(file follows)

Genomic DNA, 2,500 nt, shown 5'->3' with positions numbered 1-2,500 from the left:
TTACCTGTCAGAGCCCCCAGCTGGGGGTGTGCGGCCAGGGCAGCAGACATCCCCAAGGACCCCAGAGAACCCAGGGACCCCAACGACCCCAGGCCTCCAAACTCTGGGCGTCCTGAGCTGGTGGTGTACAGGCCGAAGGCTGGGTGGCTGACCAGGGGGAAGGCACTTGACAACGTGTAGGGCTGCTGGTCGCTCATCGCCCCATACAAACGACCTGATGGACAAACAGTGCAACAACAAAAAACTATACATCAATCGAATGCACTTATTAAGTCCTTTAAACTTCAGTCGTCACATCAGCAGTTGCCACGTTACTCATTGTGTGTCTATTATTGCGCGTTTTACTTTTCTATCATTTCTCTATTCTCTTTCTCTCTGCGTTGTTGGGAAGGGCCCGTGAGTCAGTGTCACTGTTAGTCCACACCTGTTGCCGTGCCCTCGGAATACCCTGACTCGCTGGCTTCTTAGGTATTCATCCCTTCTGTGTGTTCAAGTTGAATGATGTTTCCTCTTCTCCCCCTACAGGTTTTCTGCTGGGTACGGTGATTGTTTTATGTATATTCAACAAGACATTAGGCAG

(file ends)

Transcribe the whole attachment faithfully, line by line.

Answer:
Genomic DNA, 2,500 nt, shown 5'->3' with positions numbered 1-2,500 from the left:
TTACCTGTCAGAGCCCCCAGCTGGGGGTGTGCGGCCAGGGCAGCAGACATCCCCAAGGACCCCAGAGAACCCAGGGACCCCAACGACCCCAGGCCTCCAAACTCTGGGCGTCCTGAGCTGGTGGTGTACAGGCCGAAGGCTGGGTGGCTGACCAGGGGGAAGGCACTTGACAACGTGTAGGGCTGCTGGTCGCTCATCGCCCCATACAAACGACCTGATGGACAAACAGTGCAACAACAAAAAACTATACATCAATCGAATGCACTTATTAAGTCCTTTAAACTTCAGTCGTCACATCAGCAGTTGCCACGTTACTCATTGTGTGTCTATTATTGCGCGTTTTACTTTTCTATCATTTCTCTATTCTCTTTCTCTCTGCGTTGTTGGGAAGGGCCCGTGAGTCAGTGTCACTGTTAGTCCACACCTGTTGCCGTGCCCTCGGAATACCCTGACTCGCTGGCTTCTTAGGTATTCATCCCTTCTGTGTGTTCAAGTTGAATGATGTTTCCTCTTCTCCCCCTACAGGTTTTCTGCTGGGTACGGTGATTGTTTTATGTATATTCAACAAGACATTAGGCAG